Eosinophilic Pustular Folliculitis Medication

Updated: Apr 05, 2023
  • Author: Robert A Schwartz, MD, MPH; Chief Editor: Dirk M Elston, MD  more...
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Medication Summary

Because the etiology and the pathogenesis of eosinophilic pustular folliculitis have not been fully elucidated, no established treatment schemes exist. [44, 45]  A number of options have been tried with various results; however, no controlled treatment trials have been performed for this condition. Oral indomethacin consistently appears to be most beneficial, at least in the classic form of the disease, whereas permethrin and cyproheptadine might alleviate the symptoms in some patients, especially in HIV-associated cases of the disease. The correction of immunodeficiency in HIV-related eosinophilic pustular folliculitis may clear the skin lesions. Systemic treatment modalities may not be needed for an infantile/childhood variant of eosinophilic pustular folliculitis because most cases respond to topical corticosteroids. [46] One study showed topical steroids effective in 90% of 61 affected infants. Another option for carefully selected patients may be low-dose isotretinoin. [47]

An alternative therapeutic option in patients with a long-term history of unsuccessful response to conservative therapy is ionizing radiation. [48] Eosinophilic pustular folliculitis may respond to treatment with indomethacin, [49] topical tacrolimus, [50, 51] pimecrolimus, [52] or transdermal nicotine patches. [53] Indomethacin may exert its therapeutic effect via reducing CRTH2 (chemoattractant receptor homologous molecule expressed on Th2 cells) expression, as well as by inhibiting prostaglandin D2 synthesis. [54, 55]  Additionally, one case report suggests that treatment with intravenous interferon gamma followed by oral ciclosporin may yield longer-lasting benefit by correcting an aberrant T-helper-2–type immune response implicated in the pathogenesis of this dermatosis. [56] Treatment with oral cyclosporine might successfully control eosinophilic pustular folliculitis refractory to indomethacin by suppressing mRNA expression of Th2 cytokines (interleukins 4 and 13) in peripheral blood mononuclear cells. [57] An isotretinoin-loaded invasomal gel may beneficially target pilosebaceous follicular units in some patients to treat this disorder. [58]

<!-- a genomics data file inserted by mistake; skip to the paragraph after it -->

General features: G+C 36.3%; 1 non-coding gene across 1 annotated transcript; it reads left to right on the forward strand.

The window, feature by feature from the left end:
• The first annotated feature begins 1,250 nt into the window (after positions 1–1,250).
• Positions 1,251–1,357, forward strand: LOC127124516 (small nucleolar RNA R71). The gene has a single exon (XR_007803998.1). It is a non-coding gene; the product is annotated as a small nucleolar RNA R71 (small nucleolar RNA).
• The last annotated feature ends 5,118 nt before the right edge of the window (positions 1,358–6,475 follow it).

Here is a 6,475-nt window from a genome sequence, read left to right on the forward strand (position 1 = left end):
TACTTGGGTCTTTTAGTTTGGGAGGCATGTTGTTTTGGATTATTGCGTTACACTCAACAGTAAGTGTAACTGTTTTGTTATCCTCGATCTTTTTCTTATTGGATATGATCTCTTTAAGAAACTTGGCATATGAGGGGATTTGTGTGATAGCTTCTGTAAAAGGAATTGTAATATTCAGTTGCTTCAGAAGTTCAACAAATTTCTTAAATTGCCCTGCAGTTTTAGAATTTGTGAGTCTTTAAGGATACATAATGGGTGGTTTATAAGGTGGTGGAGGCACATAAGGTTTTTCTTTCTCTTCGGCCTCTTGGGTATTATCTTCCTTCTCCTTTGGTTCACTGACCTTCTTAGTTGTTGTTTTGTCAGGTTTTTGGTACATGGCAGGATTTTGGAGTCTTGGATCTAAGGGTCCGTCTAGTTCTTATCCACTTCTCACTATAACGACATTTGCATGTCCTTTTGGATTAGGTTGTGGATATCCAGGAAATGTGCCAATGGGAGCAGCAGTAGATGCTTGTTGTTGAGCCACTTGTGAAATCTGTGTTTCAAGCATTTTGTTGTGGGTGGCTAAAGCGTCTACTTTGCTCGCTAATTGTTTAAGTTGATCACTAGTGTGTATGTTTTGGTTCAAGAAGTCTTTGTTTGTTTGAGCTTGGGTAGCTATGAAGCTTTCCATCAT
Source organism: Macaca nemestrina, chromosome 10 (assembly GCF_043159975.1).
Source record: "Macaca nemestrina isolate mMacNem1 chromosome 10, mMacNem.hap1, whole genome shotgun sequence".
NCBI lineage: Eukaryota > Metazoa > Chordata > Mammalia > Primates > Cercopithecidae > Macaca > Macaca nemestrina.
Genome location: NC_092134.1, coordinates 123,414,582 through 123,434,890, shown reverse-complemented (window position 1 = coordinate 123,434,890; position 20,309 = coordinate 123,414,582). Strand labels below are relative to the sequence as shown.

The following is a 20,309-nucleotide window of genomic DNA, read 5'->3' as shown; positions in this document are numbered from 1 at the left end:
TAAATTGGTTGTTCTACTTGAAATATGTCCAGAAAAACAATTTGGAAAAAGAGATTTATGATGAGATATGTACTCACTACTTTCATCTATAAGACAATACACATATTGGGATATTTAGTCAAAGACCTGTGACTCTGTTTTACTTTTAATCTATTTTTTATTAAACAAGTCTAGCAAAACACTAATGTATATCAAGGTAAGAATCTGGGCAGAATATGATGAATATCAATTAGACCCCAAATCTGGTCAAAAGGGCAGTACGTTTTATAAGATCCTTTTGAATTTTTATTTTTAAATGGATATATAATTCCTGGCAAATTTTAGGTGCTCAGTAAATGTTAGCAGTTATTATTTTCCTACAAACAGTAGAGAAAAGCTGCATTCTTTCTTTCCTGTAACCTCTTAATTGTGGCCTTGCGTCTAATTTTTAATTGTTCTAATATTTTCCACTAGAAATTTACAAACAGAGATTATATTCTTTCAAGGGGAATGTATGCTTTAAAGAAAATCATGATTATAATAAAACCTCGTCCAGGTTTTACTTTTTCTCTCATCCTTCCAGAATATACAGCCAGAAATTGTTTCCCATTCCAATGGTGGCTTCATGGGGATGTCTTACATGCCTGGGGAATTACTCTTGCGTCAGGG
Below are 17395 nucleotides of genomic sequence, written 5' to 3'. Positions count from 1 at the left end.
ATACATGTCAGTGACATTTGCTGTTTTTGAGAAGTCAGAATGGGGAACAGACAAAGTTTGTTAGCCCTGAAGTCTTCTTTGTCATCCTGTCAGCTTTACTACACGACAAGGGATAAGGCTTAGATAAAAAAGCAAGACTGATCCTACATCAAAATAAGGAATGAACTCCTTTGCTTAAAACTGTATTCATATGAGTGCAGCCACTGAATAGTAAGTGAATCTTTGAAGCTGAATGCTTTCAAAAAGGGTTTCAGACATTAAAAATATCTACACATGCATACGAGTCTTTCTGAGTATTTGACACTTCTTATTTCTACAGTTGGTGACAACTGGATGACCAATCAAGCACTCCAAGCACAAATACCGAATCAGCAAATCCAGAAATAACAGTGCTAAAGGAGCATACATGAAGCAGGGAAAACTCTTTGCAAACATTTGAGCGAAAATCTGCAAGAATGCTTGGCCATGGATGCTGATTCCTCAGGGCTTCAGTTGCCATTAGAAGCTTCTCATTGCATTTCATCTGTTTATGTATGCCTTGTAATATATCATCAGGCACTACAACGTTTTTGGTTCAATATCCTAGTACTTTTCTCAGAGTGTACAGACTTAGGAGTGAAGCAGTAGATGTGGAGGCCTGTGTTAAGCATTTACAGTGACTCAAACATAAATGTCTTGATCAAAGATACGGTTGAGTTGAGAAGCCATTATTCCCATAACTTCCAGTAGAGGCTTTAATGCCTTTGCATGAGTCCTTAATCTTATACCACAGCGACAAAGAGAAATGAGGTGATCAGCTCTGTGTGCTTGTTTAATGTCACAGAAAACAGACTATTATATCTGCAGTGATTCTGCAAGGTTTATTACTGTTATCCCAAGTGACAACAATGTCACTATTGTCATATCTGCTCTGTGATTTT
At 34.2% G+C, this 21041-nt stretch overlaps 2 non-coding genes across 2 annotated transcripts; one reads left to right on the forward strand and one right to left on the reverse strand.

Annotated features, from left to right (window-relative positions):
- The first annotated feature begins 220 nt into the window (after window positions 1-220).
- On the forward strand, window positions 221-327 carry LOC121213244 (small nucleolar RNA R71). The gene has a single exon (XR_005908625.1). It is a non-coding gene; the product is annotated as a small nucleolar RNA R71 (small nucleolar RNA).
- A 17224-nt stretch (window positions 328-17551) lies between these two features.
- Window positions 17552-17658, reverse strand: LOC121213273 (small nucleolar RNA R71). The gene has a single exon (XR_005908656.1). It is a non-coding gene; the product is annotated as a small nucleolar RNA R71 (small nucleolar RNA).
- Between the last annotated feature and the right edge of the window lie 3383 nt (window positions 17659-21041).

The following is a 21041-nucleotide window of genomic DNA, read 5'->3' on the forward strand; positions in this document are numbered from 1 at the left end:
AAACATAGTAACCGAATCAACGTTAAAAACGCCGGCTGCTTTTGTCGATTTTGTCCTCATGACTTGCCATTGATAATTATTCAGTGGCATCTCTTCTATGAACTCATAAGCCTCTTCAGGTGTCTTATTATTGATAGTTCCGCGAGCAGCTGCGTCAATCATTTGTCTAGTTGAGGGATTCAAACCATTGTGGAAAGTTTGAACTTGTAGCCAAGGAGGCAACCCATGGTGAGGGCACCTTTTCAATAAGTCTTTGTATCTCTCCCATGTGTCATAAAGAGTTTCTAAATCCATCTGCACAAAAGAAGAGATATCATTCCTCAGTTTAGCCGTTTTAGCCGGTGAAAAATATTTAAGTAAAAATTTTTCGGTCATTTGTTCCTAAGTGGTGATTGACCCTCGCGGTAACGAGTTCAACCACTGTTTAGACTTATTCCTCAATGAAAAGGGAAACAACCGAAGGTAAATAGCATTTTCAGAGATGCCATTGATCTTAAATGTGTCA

Nonsteroidal anti-inflammatory drugs

Class Summary

These agents inhibit inflammatory reactions and pain by decreasing activity of cyclooxygenase, which results in a decrease of prostaglandin synthesis. Indomethacin may exert its therapeutic effect via reducing CRTH2 (chemoattractant receptor homologous molecule expressed on Th2 cells) expression, as well as by inhibiting prostaglandin D2 synthesis.

Indomethacin (Indocin)

Indomethacin is a potent inhibitor of cyclooxygenase, which may decrease the local production of arachidonic acid derived chemotactic factors for eosinophils present in sebum (eg, 12-L-hydroxy-5,8,10-heptadecatrienoic acid and/or prostaglandin).



Class Summary

These agents might be useful in some HIV-associated cases of eosinophilic pustular folliculitis in which the commensal hair follicle mite, Demodex, might be a triggering antigen; however, lesions reappear with discontinuation of treatment.

Permethrin (Elimite)

Permethrin acts on the nerve cell membrane to disrupt sodium channel current by which the polarization of the membrane is regulated. Delayed repolarization and paralysis of pests are the result.



Class Summary

These agents may alleviate itching in some HIV-associated cases of eosinophilic pustular folliculitis. Sedating forms may be more effective (especially for nocturnal pruritus).

Cyproheptadine (Periactin)

Cyproheptadine is used for the symptomatic relief of allergic symptoms caused by histamine released in response to allergens and skin manifestations.

Hydroxyzine (Atarax)

Hydroxyzine antagonizes H1 receptors in the periphery. It may suppress histamine activity in subcortical region of the CNS.